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24th May 2018 | Environment, Press Releases

Green Party motion to protect oceans passes in Seanad

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A motion from Green Party Senator Grace to protect Ireland’s seas and oceans and help our fishing communities passed in the Seanad on Wednesday evening, despite opposition from Government Senators.

Senator O’Sullivan’s motion, supported by her colleagues in the Seanad Civil Engagement Group, calls on the government to publish an ‘Oceans Bill’ to create a new legal basis to identify, create and manage marine protection areas, to protect fragile habitats from human activities and ensure the long term health of Irish waters. It calls for a bottom-up, community-led approach that would create strong protected areas that would allow marine habitats to recover using their natural resilience.

The motion was conscious of the pressures faced by smaller Irish fishermen and urged the government to seek a fairer and more sustainable allocation of quotas on the national and international level, and recognise the crucial role marine reserves can play in restoring stocks.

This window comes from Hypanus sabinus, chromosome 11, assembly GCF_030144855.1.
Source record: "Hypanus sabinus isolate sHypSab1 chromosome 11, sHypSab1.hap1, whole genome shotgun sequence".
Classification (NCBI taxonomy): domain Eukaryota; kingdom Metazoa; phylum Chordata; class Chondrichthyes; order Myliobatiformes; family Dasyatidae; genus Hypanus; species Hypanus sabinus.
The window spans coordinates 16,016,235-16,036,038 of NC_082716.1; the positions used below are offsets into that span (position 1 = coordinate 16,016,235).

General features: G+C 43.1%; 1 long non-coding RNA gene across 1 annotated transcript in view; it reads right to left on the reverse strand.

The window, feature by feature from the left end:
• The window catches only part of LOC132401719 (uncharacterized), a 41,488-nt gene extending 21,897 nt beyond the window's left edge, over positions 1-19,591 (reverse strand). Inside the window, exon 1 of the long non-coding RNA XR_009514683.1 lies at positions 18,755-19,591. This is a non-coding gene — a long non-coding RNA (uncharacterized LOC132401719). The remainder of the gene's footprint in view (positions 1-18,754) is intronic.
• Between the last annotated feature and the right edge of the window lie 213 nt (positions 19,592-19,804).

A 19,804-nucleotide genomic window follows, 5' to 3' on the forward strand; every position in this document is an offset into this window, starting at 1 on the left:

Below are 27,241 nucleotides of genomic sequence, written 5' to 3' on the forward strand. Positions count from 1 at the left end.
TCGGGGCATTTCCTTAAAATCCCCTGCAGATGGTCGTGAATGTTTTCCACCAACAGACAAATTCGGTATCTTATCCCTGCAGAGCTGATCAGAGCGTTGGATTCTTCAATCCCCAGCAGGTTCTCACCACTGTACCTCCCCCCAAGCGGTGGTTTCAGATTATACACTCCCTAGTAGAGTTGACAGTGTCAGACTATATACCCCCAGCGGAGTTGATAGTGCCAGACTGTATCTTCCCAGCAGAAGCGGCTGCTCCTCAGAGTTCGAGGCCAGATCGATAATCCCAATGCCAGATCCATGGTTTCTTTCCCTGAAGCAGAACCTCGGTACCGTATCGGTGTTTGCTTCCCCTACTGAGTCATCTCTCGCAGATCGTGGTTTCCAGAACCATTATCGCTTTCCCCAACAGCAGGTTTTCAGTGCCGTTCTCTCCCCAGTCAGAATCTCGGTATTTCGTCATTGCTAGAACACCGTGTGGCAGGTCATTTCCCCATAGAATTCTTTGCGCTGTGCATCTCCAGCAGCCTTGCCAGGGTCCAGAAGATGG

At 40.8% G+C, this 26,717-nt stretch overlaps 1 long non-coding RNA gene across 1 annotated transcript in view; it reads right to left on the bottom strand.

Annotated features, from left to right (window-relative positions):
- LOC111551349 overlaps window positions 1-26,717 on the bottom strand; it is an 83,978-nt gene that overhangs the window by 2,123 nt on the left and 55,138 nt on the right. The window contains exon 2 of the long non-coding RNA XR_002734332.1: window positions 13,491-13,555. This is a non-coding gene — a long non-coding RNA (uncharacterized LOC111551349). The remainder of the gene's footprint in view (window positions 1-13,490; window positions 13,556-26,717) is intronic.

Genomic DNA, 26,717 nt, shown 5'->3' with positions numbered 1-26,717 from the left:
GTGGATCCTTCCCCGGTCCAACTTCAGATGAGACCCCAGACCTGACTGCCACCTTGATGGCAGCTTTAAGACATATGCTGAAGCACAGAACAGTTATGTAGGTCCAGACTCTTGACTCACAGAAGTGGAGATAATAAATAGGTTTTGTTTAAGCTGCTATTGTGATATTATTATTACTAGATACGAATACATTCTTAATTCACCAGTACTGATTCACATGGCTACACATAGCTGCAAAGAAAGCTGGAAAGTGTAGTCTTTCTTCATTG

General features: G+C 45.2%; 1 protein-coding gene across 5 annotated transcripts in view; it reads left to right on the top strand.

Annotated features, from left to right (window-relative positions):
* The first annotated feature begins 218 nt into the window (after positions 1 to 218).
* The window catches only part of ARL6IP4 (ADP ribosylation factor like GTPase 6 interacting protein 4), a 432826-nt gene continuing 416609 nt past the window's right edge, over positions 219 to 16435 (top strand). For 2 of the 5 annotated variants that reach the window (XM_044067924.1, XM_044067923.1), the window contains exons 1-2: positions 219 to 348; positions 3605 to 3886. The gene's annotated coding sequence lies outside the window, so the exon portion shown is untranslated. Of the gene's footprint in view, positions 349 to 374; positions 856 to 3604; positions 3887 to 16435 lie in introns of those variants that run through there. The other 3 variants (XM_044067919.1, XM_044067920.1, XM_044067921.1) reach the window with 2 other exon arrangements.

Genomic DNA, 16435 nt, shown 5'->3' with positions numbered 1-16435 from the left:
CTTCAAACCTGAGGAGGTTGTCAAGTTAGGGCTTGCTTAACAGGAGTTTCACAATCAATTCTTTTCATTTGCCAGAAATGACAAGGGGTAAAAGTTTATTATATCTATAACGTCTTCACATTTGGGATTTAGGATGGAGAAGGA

Ocean habitats have flourished for millions of years without human help, and they can do so again if we will just allow their natural resilience to restore them.

Speaking during the debate, Senator O’Sullivan said: “Yesterday was international Day for Biological Diversity. However, Ireland has not much to celebrate, considering our poor performance to date in the area of marine protection. Ocean habitats have flourished for millions of years without human help, and they can do so again if we will just allow their natural resilience to restore them.”

Real measures are needed to allow the wildlife present to restore itself in the face of the increasing pressures from climate change, air, water and noise pollution, increasing levels of plastic waste and the damaging effects of fossil fuel exploration and extraction.

The motion garnered the support of Fianna Fáil, Sinn Féin, Labour and many independents in the Seanad, and passed despite government attempts to introduce a counter-motion. All parties agreed that Ireland is not meeting its international and European commitments to protect a significant amount of Irish waters. Real measures are needed to allow the wildlife present to restore itself in the face of the increasing pressures from climate change, air, water and noise pollution, increasing levels of plastic waste and the damaging effects of fossil fuel exploration and extraction. Ocean habitats have flourished for millions of years without human help, and they can do so again if we will just allow their natural resilience to restore them.

Senator O’Sullivan is now determined to work with the government to seek the quick introduction of a comprehensive ‘Oceans Bill’ that will tackle these threats and help all our coastal communities.